Due to the rapid pace of technological change, organizations are trying their best to keep up. But staying up-to-date with digital innovations doesn’t mean just using the cloud, handing over routine tasks to robotic process automation (RPA), or experimenting with emerging technologies like artificial intelligence (AI). Digital innovation doesn’t mean that we forget about our employees. It’s also about helping today’s employees evolve and stay relevant in the job market into tomorrow’s workers. Today, employers face the biggest question of all, “What do we need to do to build our workforce of the future?”
Here are five effective strategies you can use to help make the transitions ahead a positive experience for you, your company and your team members:
1. Effectively communicate about change
In the era of digital disruption, which is now a norm in most organizations, a continuous and uninterrupted flow of communication is fundamental. When an organization is in the midst of transition, rumors, resentment and stress among workers are quite common, the most obvious reason being that these changes can make employees feel insecure about their jobs.
According to a senior director of an organization, “Business leaders should instill the idea that digital disruption can be a positive force rather than something to fear… For example, when adopting a new system or application, explain how that technology will allow team members to work more efficiently.”
2. Provide employees with the opportunity to evolve their skills
Retraining and reskilling your employees are to date considered a big part of preparing the workforce of the future. This is indeed a good investment as providing members of the organization with access to new technologies and the associated training to help them with their work at hand can ensure a recruiting, retention and performance boost for the organizations.
Another well-known research director, Dan Schawbel, says, “Investing in your workers is smart. Retraining employees not only can help save the business money in the long run but also helps them advance in their career.”
However, one thing must be kept in mind always: retraining and reskilling is a two-way street – when companies provide support, employees also have to be willing to adapt to the changes.
3. Shun the old and follow new approaches to learning
To develop your workers for the upcoming future, you need to rethink how you train them. A once-a-year seminar or online training course can never be sufficient for the current workforce. As per the Jobs and AI Anxiety report, “Leaders need to look regularly at their professional development programs, and not rely on what’s worked in the past.”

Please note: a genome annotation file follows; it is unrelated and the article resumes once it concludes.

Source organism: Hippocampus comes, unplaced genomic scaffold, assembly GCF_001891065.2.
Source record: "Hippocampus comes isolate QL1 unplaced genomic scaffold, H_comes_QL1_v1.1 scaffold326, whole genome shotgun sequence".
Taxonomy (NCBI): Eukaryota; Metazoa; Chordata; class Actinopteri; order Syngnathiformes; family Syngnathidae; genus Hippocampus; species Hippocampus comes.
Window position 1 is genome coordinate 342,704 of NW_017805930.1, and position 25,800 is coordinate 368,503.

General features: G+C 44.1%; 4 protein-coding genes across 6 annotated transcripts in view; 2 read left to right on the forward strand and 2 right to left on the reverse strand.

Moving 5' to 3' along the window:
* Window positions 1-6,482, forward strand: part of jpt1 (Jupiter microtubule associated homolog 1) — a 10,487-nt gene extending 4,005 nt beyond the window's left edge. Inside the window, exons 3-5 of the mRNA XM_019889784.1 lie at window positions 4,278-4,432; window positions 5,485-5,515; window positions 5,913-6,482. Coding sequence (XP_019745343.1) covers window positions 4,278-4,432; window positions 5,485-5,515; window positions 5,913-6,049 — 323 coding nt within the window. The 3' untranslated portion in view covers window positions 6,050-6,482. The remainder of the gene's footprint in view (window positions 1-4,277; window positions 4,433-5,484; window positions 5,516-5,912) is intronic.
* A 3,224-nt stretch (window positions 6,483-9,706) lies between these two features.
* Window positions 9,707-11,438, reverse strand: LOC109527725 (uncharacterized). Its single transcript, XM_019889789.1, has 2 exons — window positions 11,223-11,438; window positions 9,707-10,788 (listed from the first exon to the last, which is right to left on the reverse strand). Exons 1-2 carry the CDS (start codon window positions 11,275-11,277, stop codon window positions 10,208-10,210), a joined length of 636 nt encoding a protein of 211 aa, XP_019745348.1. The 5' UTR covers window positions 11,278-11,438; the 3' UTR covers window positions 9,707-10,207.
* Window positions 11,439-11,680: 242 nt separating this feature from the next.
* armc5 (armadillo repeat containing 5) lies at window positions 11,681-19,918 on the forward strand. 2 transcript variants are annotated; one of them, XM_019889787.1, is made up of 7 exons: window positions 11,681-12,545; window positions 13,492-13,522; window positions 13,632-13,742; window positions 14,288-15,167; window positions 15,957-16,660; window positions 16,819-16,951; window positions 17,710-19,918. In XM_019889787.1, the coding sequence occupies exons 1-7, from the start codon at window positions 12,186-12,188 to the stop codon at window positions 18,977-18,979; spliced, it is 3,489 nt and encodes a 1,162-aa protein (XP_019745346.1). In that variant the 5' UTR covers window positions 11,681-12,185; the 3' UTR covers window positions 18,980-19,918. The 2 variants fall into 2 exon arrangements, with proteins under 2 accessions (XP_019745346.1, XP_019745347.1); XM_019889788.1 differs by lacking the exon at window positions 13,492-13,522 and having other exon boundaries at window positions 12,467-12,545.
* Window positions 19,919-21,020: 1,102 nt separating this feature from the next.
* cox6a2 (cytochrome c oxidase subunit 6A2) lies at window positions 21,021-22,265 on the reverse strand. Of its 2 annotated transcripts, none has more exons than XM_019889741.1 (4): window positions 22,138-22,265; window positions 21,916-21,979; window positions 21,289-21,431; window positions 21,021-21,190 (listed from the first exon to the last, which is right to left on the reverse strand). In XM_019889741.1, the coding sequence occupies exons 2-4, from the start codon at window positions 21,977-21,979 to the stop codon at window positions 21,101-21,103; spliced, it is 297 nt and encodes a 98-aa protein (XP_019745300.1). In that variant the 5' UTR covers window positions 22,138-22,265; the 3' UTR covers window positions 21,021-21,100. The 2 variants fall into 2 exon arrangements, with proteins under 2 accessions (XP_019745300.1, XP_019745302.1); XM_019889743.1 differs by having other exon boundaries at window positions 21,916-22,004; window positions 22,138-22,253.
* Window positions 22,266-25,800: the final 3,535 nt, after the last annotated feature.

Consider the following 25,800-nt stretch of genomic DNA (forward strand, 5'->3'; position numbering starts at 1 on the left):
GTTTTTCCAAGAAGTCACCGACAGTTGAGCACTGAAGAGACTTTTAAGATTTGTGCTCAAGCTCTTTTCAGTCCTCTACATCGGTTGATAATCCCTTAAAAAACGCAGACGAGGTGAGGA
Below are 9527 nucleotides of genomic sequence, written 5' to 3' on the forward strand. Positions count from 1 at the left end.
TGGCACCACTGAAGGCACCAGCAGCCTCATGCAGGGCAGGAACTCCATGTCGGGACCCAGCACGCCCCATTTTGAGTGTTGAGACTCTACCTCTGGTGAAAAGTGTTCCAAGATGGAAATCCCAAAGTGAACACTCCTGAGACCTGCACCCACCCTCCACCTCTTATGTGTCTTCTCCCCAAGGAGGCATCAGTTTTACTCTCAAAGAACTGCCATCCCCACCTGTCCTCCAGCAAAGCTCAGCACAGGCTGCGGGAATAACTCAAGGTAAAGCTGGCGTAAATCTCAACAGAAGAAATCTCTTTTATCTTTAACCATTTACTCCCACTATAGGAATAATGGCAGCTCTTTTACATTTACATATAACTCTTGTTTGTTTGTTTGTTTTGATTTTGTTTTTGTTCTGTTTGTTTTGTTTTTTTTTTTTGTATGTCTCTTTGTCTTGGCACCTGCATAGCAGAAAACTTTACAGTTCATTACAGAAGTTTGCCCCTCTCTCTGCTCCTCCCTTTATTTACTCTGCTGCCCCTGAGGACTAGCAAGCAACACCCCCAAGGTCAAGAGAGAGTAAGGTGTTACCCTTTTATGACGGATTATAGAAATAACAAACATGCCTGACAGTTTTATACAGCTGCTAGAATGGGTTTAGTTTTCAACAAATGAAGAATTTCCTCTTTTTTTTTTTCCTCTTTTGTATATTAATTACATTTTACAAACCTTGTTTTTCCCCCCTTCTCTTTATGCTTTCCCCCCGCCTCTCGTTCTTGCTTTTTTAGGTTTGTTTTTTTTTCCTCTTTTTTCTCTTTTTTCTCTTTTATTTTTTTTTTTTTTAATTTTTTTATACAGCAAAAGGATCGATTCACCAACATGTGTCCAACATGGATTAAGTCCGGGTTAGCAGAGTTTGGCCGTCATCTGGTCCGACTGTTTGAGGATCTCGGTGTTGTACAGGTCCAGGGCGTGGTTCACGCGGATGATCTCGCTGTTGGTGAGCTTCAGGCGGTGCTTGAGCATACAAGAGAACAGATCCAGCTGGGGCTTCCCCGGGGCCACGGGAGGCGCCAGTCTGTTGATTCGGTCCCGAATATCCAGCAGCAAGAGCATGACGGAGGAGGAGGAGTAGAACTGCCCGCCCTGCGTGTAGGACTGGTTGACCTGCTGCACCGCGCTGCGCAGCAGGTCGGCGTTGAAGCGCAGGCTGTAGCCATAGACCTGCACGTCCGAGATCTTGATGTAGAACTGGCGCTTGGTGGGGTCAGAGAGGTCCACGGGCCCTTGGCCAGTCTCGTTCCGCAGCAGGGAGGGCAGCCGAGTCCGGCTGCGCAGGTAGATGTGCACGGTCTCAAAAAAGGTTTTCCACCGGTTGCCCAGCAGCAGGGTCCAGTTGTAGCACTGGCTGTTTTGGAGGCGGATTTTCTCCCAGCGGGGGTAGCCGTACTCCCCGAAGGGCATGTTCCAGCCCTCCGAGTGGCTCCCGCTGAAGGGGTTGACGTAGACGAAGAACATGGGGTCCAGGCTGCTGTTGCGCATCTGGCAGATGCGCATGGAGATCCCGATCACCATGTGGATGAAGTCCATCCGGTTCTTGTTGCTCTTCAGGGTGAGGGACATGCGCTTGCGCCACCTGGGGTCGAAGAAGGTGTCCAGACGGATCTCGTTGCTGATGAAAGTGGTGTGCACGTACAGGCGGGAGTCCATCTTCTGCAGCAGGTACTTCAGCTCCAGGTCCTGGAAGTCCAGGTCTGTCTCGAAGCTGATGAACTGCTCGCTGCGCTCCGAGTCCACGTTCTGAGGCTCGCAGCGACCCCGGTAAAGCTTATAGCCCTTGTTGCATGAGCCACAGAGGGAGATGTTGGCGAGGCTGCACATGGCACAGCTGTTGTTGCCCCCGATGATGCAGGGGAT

To keep up with a rapidly changing technology and business environment, organizations must encourage continuous learning among employees and help them to enhance their knowledge and skills by providing them with the support and resources to do so — one such way is through mobile learning programs and tools, which allow employees, include those working remotely, to expand their skills from anywhere.
Try to have frequent career discussions with your employees if you want them to be prepared effectively for the new changes. Researcher Dr. Tracy Wilen recommends employers provide each team with targeted and meaningful professional development and training opportunities.
Wilen says, “Listen to what your workers want and need… Also, let them know it’s okay for them to look for new job opportunities within your organization when they feel it’s time to make a change.”
4. Delegate duties for preparing workers
When any organization undergoes disruptive digital changes, employers may not feel like delegating tasks to their team members. But what they are not aware of is that if they don’t properly distribute tasks during this time, they will rob their employees of valuable opportunities to grow professionally. This will also result in them missing out on gaining knowledge and skills which are stepping stones to their future successes. Another shortcoming of not delegating duties can also lead to burnout for the employers.
Wilen explains “Delegating work is one option for helping your team build skills… Sharing insight into how the business makes decisions, such as how it budgets for new technology investments, can be valuable.”
As an employer, you must encourage your employees to take ownership of their assignments. Stop micromanaging and let them know you welcome their ideas for improvement or suggestions for taking a different approach than you might have considered.
5. Keep an eye for tech-related stress in your team
Digital change can be exciting and a positive transformation, but there is indeed a lot of pressure on companies and their employees. Today, an organization’s increased dependency on technology negatively impacts employees with added stress as the top side effect.
Hence, employers must pay close attention to workers who are feeling stressed out by technological advancements and the changes being introduced. There must always be emphasizing the positive aspects of digital disruption.
However, keeping the positives aside, too much digital change too quickly can be hard for some employees to accept and follow. This can result in low morale where job satisfaction and productivity can suffer. And if more and more employees start feeling that way, it can act as a big drawback for the company’s organizational culture.
With a certificate in managing learning transfer program, you can help your employees with various effective strategies to prepare them efficiently for the future and help them evolve into workers who stay updated with the new, innovative and technological methods of the job market.
Written By : Park Jin Ae
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